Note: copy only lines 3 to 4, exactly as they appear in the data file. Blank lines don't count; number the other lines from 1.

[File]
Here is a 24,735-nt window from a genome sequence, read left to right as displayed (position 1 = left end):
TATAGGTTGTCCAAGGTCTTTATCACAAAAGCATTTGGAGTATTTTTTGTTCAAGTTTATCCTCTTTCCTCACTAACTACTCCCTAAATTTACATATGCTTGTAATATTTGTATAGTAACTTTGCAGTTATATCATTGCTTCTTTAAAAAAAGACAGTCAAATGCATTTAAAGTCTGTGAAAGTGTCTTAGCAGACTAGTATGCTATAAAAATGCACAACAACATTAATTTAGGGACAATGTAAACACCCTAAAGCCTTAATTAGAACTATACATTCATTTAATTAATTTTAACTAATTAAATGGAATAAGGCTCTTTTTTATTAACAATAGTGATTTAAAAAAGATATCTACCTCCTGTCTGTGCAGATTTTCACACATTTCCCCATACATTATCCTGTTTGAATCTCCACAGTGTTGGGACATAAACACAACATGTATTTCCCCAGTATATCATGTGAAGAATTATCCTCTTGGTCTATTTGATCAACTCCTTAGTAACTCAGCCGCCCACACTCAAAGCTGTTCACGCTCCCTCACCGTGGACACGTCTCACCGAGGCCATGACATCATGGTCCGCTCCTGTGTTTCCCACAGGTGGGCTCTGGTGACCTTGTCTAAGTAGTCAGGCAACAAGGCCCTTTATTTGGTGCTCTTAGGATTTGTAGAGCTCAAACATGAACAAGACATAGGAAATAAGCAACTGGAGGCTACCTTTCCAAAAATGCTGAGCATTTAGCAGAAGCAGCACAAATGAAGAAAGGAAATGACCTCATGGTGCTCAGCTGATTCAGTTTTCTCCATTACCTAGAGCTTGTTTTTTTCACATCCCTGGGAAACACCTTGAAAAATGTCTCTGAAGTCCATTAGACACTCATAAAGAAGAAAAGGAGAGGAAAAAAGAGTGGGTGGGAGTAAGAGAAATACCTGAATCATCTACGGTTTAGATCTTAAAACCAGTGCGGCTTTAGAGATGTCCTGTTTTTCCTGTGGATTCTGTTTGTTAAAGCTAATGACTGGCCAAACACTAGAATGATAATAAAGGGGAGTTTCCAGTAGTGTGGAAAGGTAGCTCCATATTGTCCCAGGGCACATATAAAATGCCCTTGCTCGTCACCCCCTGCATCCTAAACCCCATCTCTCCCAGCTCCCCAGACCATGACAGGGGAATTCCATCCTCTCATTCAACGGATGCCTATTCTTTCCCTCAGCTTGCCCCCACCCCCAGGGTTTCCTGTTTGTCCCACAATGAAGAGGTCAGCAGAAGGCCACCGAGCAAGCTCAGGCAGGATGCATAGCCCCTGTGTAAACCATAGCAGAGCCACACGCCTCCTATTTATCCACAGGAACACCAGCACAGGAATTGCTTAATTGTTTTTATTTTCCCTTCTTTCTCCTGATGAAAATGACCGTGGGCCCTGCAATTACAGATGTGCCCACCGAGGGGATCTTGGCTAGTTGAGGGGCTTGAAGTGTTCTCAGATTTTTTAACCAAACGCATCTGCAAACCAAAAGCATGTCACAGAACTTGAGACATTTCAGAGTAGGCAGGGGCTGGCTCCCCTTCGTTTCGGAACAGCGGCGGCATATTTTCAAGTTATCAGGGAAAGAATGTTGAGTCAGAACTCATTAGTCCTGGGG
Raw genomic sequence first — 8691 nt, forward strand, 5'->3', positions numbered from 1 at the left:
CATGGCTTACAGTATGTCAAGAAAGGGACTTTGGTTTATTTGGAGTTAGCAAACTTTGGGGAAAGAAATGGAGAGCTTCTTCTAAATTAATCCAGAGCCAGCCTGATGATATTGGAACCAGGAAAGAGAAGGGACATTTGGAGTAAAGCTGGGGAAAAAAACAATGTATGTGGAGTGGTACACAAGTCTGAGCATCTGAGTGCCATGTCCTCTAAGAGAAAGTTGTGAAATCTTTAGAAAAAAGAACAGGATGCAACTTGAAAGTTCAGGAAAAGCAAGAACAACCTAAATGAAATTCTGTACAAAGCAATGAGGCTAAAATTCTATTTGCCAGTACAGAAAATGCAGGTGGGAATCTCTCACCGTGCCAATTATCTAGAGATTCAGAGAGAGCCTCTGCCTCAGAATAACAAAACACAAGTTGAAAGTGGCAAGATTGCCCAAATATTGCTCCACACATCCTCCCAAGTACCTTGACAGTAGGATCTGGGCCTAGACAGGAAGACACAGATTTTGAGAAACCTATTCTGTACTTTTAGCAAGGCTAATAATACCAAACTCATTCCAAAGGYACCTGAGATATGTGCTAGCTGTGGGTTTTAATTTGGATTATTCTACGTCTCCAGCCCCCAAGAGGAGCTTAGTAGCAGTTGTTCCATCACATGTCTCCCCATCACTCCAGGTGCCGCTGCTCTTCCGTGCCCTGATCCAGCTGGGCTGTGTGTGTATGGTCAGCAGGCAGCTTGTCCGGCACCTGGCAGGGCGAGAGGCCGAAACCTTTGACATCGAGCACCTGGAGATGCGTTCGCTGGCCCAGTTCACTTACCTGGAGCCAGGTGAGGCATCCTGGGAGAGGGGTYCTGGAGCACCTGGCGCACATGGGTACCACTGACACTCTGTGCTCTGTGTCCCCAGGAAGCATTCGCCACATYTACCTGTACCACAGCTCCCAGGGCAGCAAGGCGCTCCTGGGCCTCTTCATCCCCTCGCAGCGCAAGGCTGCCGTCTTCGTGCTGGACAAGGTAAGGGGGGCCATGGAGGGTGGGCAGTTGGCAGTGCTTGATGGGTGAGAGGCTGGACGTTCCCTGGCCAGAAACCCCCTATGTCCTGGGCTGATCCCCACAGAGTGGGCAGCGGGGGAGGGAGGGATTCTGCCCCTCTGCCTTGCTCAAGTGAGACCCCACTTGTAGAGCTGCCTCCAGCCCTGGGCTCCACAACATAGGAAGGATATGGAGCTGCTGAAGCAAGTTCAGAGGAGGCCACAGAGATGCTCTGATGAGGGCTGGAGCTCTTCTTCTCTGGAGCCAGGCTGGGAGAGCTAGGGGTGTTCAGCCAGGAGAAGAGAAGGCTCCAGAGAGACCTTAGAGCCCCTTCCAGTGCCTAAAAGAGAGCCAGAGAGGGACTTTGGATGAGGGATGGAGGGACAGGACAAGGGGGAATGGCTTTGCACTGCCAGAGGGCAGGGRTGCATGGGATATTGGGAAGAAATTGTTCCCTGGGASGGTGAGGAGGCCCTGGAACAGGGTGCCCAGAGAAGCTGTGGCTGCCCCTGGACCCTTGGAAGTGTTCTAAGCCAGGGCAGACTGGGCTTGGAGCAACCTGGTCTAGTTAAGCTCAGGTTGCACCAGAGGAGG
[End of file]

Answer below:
Raw genomic sequence first — 8691 nt, forward strand, 5'->3', positions numbered from 1 at the left:
CATGGCTTACAGTATGTCAAGAAAGGGACTTTGGTTTATTTGGAGTTAGCAAACTTTGGGGAAAGAAATGGAGAGCTTCTTCTAAATTAATCCAGAGCCAGCCTGATGATATTGGAACCAGGAAAGAGAAGGGACATTTGGAGTAAAGCTGGGGAAAAAAACAATGTATGTGGAGTGGTACACAAGTCTGAGCATCTGAGTGCCATGTCCTCTAAGAGAAAGTTGTGAAATCTTTAGAAAAAAGAACAGGATGCAACTTGAAAGTTCAGGAAAAGCAAGAACAACCTAAATGAAATTCTGTACAAAGCAATGAGGCTAAAATTCTATTTGCCAGTACAGAAAATGCAGGTGGGAATCTCTCACCGTGCCAATTATCTAGAGATTCAGAGAGAGCCTCTGCCTCAGAATAACAAAACACAAGTTGAAAGTGGCAAGATTGCCCAAATATTGCTCCACACATCCTCCCAAGTACCTTGACAGTAGGATCTGGGCCTAGACAGGAAGACACAGATTTTGAGAAACCTATTCTGTACTTTTAGCAAGGCTAATAATACCAAACTCATTCCAAAGGYACCTGAGATATGTGCTAGCTGTGGGTTTTAATTTGGATTATTCTACGTCTCCAGCCCCCAAGAGGAGCTTAGTAGCAGTTGTTCCATCACATGTCTCCCCATCACTCCAGGTGCCGCTGCTCTTCCGTGCCCTGATCCAGCTGGGCTGTGTGTGTATGGTCAGCAGGCAGCTTGTCCGGCACCTGGCAGGGCGAGAGGCCGAAACCTTTGACATCGAGCACCTGGAGATGCGTTCGCTGGCCCAGTTCACTTACCTGGAGCCAGGTGAGGCATCCTGGGAGAGGGGTYCTGGAGCACCTGGCGCACATGGGTACCACTGACACTCTGTGCTCTGTGTCCCCAGGAAGCATTCGCCACATYTACCTGTACCACAGCTCCCAGGGCAGCAAGGCGCTCCTGGGCCTCTTCATCCCCTCGCAGCGCAAGGCTGCCGTCTTCGTGCTGGACAAGGTAAGGGGGGCCATGGAGGGTGGGCAGTTGGCAGTGCTTGATGGGTGAGAGGCTGGACGTTCCCTGGCCAGAAACCCCCTATGTCCTGGGCTGATCCCCACAGAGTGGGCAGCGGGGGAGGGAGGGATTCTGCCCCTCTGCCTTGCTCAAGTGAGACCCCACTTGTAGAGCTGCCTCCAGCCCTGGGCTCCACAACATAGGAAGGATATGGAGCTGCTGAAGCAAGTTCAGAGGAGGCCACAGAGATGCTCTGATGAGGGCTGGAGCTCTTCTTCTCTGGAGCCAGGCTGGGAGAGCTAGGGGTGTTCAGCCAGGAGAAGAGAAGGCTCCAGAGAGACCTTAGAGCCCCTTCCAGTGCCTAAAAGAGAGCCAGAGAGGGACTTTGGATGAGGGATGGAGGGACAGGACAAGGGGGAATGGCTTTGCACTGCCAGAGGGCAGGGRTGCATGGGATATTGGGAAGAAATTGTTCCCTGGGASGGTGAGGAGGCCCTGGAACAGGGTGCCCAGAGAAGCTGTGGCTGCCCCTGGACCCTTGGAAGTGTTCTAAGCCAGGGCAGACTGGGCTTGGAGCAACCTGGTCTAGTTAAGCTCAGGTTGCACCAGAGGAGG